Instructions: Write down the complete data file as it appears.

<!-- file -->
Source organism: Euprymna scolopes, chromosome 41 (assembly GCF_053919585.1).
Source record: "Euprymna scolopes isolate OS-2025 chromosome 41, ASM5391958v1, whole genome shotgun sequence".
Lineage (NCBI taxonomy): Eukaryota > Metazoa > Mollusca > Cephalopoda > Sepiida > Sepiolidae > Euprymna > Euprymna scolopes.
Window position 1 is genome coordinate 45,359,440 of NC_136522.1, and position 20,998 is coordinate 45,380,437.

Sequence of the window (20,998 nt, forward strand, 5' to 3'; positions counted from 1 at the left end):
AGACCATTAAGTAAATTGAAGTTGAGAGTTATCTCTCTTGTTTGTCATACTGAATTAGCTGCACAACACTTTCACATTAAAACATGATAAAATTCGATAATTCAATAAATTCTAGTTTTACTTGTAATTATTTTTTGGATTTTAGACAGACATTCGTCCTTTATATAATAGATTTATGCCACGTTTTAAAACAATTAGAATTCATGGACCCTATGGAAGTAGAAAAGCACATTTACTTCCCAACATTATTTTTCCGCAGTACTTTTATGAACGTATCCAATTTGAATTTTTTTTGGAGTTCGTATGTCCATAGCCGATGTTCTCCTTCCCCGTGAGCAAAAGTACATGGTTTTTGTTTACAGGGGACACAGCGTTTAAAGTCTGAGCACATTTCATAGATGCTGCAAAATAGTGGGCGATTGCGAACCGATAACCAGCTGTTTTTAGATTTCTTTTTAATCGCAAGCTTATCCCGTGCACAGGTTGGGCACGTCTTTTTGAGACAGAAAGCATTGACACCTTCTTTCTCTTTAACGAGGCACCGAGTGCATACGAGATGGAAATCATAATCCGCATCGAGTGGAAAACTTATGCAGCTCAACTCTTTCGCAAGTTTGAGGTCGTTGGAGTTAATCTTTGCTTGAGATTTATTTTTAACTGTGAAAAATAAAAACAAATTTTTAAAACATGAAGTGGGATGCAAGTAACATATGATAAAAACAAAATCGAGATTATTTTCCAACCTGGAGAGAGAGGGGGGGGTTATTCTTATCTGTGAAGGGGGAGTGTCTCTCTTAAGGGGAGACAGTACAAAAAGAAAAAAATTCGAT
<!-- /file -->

Source organism: Euprymna scolopes, chromosome 41 (assembly GCF_053919585.1).
Source record: "Euprymna scolopes isolate OS-2025 chromosome 41, ASM5391958v1, whole genome shotgun sequence".
Lineage (NCBI taxonomy): Eukaryota > Metazoa > Mollusca > Cephalopoda > Sepiida > Sepiolidae > Euprymna > Euprymna scolopes.
Window position 1 is genome coordinate 45,359,440 of NC_136522.1, and position 20,998 is coordinate 45,380,437.

Sequence of the window (20,998 nt, forward strand, 5' to 3'; positions counted from 1 at the left end):
AGACCATTAAGTAAATTGAAGTTGAGAGTTATCTCTCTTGTTTGTCATACTGAATTAGCTGCACAACACTTTCACATTAAAACATGATAAAATTCGATAATTCAATAAATTCTAGTTTTACTTGTAATTATTTTTTGGATTTTAGACAGACATTCGTCCTTTATATAATAGATTTATGCCACGTTTTAAAACAATTAGAATTCATGGACCCTATGGAAGTAGAAAAGCACATTTACTTCCCAACATTATTTTTCCGCAGTACTTTTATGAACGTATCCAATTTGAATTTTTTTTGGAGTTCGTATGTCCATAGCCGATGTTCTCCTTCCCCGTGAGCAAAAGTACATGGTTTTTGTTTACAGGGGACACAGCGTTTAAAGTCTGAGCACATTTCATAGATGCTGCAAAATAGTGGGCGATTGCGAACCGATAACCAGCTGTTTTTAGATTTCTTTTTAATCGCAAGCTTATCCCGTGCACAGGTTGGGCACGTCTTTTTGAGACAGAAAGCATTGACACCTTCTTTCTCTTTAACGAGGCACCGAGTGCATACGAGATGGAAATCATAATCCGCATCGAGTGGAAAACTTATGCAGCTCAACTCTTTCGCAAGTTTGAGGTCGTTGGAGTTAATCTTTGCTTGAGATTTATTTTTAACTGTGAAAAATAAAAACAAATTTTTAAAACATGAAGTGGGATGCAAGTAACATATGATAAAAACAAAATCGAGATTATTTTCCAACCTGGAGAGAGAGGGGGGGGTTATTCTTATCTGTGAAGGGGGAGTGTCTCTCTTAAGGGGAGACAGTACAAAAAGAAAAAAATTCGAT